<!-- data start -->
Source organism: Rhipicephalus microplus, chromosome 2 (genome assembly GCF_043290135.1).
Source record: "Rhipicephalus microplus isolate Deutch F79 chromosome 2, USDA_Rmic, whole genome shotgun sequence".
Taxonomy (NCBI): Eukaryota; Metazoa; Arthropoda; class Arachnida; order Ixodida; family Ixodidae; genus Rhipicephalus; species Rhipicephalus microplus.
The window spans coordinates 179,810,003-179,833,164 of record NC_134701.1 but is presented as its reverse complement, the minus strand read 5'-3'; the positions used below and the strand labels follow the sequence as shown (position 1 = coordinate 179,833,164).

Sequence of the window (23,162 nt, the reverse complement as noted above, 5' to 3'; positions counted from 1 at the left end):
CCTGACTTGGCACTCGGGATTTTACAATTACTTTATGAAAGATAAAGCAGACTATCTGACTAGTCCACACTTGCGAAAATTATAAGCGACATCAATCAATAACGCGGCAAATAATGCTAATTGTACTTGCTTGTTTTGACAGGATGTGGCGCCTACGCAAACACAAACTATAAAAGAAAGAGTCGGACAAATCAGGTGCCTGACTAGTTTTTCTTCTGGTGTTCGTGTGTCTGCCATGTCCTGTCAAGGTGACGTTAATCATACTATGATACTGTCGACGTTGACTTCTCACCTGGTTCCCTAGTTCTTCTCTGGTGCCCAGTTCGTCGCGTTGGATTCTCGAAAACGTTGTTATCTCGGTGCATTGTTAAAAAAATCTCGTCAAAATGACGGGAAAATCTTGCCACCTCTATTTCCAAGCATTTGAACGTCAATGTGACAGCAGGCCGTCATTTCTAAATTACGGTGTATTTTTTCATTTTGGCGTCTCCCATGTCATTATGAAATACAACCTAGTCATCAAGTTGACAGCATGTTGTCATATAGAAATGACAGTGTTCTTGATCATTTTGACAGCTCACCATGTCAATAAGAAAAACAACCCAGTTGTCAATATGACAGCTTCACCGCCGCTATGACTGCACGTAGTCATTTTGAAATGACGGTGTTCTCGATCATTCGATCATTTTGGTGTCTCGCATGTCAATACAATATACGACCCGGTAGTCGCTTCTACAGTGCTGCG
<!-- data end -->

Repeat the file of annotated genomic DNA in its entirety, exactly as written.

Source organism: Rhipicephalus microplus, chromosome 2 (genome assembly GCF_043290135.1).
Source record: "Rhipicephalus microplus isolate Deutch F79 chromosome 2, USDA_Rmic, whole genome shotgun sequence".
Taxonomy (NCBI): Eukaryota; Metazoa; Arthropoda; class Arachnida; order Ixodida; family Ixodidae; genus Rhipicephalus; species Rhipicephalus microplus.
The window spans coordinates 179,810,003-179,833,164 of record NC_134701.1 but is presented as its reverse complement, the minus strand read 5'-3'; the positions used below and the strand labels follow the sequence as shown (position 1 = coordinate 179,833,164).

Sequence of the window (23,162 nt, the reverse complement as noted above, 5' to 3'; positions counted from 1 at the left end):
CCTGACTTGGCACTCGGGATTTTACAATTACTTTATGAAAGATAAAGCAGACTATCTGACTAGTCCACACTTGCGAAAATTATAAGCGACATCAATCAATAACGCGGCAAATAATGCTAATTGTACTTGCTTGTTTTGACAGGATGTGGCGCCTACGCAAACACAAACTATAAAAGAAAGAGTCGGACAAATCAGGTGCCTGACTAGTTTTTCTTCTGGTGTTCGTGTGTCTGCCATGTCCTGTCAAGGTGACGTTAATCATACTATGATACTGTCGACGTTGACTTCTCACCTGGTTCCCTAGTTCTTCTCTGGTGCCCAGTTCGTCGCGTTGGATTCTCGAAAACGTTGTTATCTCGGTGCATTGTTAAAAAAATCTCGTCAAAATGACGGGAAAATCTTGCCACCTCTATTTCCAAGCATTTGAACGTCAATGTGACAGCAGGCCGTCATTTCTAAATTACGGTGTATTTTTTCATTTTGGCGTCTCCCATGTCATTATGAAATACAACCTAGTCATCAAGTTGACAGCATGTTGTCATATAGAAATGACAGTGTTCTTGATCATTTTGACAGCTCACCATGTCAATAAGAAAAACAACCCAGTTGTCAATATGACAGCTTCACCGCCGCTATGACTGCACGTAGTCATTTTGAAATGACGGTGTTCTCGATCATTCGATCATTTTGGTGTCTCGCATGTCAATACAATATACGACCCGGTAGTCGCTTCTACAGTGCTGCG